Bathroom accessories can add functionality and a decorative element. Photo courtesy of Ceramic Tile Education Foundation.

One of the key elements in designing a shower or bath area is determining the type and placement of the accessories: soap dishes, towel bars, grab bars, benches, etc. Functionality, design, cost, and installation issues are some of the factors in determining which unit(s) will be appropriate for the installation. There are some interesting aspects to the process from start to finish that are the basis for this report.

Most likely the placement of the accessories, even if they were installed by a previous owner, isn't an issue unless a problem or annoyance arises. A typical example is the nearly dissolved soap awaiting you in the shower the next day because the bar of soap became saturated in the water which failed to drain from the dish. Or, another example is when you are looking for a place to hang items to dry and you realize there's nothing inside the shower or bath area to hang things on. A more serious example is in the case where you come close to slipping and your first reaction is to grab for something that's not there or there's only a soap dish or niche which may or may not be adequate to support you or break your fall.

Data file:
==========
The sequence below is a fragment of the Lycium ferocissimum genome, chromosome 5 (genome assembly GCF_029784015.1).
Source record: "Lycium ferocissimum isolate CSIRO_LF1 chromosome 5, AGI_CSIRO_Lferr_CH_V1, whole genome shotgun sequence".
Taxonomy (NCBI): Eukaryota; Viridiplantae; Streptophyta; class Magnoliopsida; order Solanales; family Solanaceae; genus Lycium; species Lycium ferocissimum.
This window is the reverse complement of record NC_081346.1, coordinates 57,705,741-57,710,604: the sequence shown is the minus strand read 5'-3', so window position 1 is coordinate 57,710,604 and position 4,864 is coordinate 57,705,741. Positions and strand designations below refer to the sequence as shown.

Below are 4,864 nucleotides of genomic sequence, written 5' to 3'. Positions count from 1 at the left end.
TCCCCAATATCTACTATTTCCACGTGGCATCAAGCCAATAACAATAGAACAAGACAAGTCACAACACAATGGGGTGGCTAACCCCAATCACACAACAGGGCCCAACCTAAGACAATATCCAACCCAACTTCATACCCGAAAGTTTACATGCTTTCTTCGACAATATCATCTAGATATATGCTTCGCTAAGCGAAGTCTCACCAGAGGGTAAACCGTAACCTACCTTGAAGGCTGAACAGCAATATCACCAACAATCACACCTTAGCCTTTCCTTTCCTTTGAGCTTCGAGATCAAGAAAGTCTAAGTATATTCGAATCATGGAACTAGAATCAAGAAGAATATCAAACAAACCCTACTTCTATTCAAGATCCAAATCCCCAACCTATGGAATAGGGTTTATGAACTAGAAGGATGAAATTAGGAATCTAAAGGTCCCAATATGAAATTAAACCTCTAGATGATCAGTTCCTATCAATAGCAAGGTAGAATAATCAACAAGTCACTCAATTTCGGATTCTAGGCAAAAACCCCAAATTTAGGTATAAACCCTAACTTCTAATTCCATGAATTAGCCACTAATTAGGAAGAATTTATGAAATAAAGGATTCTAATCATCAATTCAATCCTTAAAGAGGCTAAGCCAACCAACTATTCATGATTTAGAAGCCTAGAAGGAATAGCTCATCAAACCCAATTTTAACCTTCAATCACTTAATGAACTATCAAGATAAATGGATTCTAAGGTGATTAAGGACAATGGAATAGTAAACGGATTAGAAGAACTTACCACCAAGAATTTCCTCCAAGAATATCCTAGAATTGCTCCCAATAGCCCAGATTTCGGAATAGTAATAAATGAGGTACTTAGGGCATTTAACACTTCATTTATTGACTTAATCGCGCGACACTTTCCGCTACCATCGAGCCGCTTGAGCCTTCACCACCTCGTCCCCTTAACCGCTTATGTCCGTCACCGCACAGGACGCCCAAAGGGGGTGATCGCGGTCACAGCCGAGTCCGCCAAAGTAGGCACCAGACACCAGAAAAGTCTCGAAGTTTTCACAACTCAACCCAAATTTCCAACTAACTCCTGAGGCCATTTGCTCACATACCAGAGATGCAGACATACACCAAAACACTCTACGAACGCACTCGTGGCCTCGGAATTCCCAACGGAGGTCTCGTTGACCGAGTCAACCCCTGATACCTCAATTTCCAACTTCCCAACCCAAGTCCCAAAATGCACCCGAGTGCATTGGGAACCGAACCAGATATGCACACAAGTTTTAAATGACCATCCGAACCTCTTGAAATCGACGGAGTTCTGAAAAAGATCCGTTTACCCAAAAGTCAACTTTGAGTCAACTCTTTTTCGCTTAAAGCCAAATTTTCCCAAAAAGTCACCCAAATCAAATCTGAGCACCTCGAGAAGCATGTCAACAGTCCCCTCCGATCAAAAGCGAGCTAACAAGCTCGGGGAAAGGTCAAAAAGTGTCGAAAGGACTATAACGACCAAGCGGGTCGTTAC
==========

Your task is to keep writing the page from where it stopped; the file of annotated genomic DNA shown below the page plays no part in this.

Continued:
Don't Grab the Soap

For safety reasons many manufacturers have shied away from designing soap dishes with the built-in washcloth bar. It's not the inherent lack of strength of the ceramic itself but in how it's installed. The soap dish is typically not installed in a manner intended to support the force/weight of a falling person and yet this is commonly the first thing a falling individual would reach for. The soap dish is usually ‘just' bonded to the substrate and not tied in to the wall studs. Safety bars on the other hand are designed for this purpose and they are installed specifically to hold weight. This may be done by anchoring the bar to the wood studs or to wood blocking installed for this purpose. Many times there is no safety bar installed in a shower until the need arises, however, this could be an element to consider installing when the shower is first designed. It is always a handy addition even when we, as healthy young or strong individuals, don't see it as essential.

Follow All Directions

Once the accessory items and their locations have been selected there are also elements to consider when installing them. Following the accessory and setting materials manufacturers' instructions is the best bet in any installation. In some instances, the general instructions for the accessory item may not apply to all areas. For example, the instructions may indicate that it's ok to use mastic or plaster of Paris to install the item, which is true, but not in a shower (wet area). Or a quick glance at the instructions on a niche may indicate the need to level the item (from left to right) but further reading shows that the niche has a predetermined slope on the bottom surface which is not intended to be level (from front to back). Much of this may be obvious to an experienced tile setter but not necessarily to the DIY (Do-it-Yourselfer).